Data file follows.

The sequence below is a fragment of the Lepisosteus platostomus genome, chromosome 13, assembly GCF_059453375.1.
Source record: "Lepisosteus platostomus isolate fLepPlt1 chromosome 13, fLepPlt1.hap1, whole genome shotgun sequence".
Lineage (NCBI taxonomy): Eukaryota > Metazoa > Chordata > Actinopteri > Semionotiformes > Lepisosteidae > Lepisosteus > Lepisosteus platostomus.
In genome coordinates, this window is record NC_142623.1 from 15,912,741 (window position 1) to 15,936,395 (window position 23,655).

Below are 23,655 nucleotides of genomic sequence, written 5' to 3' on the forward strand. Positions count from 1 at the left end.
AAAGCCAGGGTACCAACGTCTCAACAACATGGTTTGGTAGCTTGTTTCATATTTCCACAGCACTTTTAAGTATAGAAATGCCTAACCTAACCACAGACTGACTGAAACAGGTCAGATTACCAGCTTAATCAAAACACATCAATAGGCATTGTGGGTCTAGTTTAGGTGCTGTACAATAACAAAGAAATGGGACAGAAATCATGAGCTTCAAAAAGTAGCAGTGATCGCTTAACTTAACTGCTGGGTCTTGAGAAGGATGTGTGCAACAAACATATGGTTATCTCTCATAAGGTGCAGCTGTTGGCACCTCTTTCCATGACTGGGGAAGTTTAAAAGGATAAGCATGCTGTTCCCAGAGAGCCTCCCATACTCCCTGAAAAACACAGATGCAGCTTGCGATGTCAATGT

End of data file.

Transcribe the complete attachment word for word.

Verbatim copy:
The sequence below is a fragment of the Lepisosteus platostomus genome, chromosome 13, assembly GCF_059453375.1.
Source record: "Lepisosteus platostomus isolate fLepPlt1 chromosome 13, fLepPlt1.hap1, whole genome shotgun sequence".
Lineage (NCBI taxonomy): Eukaryota > Metazoa > Chordata > Actinopteri > Semionotiformes > Lepisosteidae > Lepisosteus > Lepisosteus platostomus.
In genome coordinates, this window is record NC_142623.1 from 15,912,741 (window position 1) to 15,936,395 (window position 23,655).

Below are 23,655 nucleotides of genomic sequence, written 5' to 3' on the forward strand. Positions count from 1 at the left end.
AAAGCCAGGGTACCAACGTCTCAACAACATGGTTTGGTAGCTTGTTTCATATTTCCACAGCACTTTTAAGTATAGAAATGCCTAACCTAACCACAGACTGACTGAAACAGGTCAGATTACCAGCTTAATCAAAACACATCAATAGGCATTGTGGGTCTAGTTTAGGTGCTGTACAATAACAAAGAAATGGGACAGAAATCATGAGCTTCAAAAAGTAGCAGTGATCGCTTAACTTAACTGCTGGGTCTTGAGAAGGATGTGTGCAACAAACATATGGTTATCTCTCATAAGGTGCAGCTGTTGGCACCTCTTTCCATGACTGGGGAAGTTTAAAAGGATAAGCATGCTGTTCCCAGAGAGCCTCCCATACTCCCTGAAAAACACAGATGCAGCTTGCGATGTCAATGT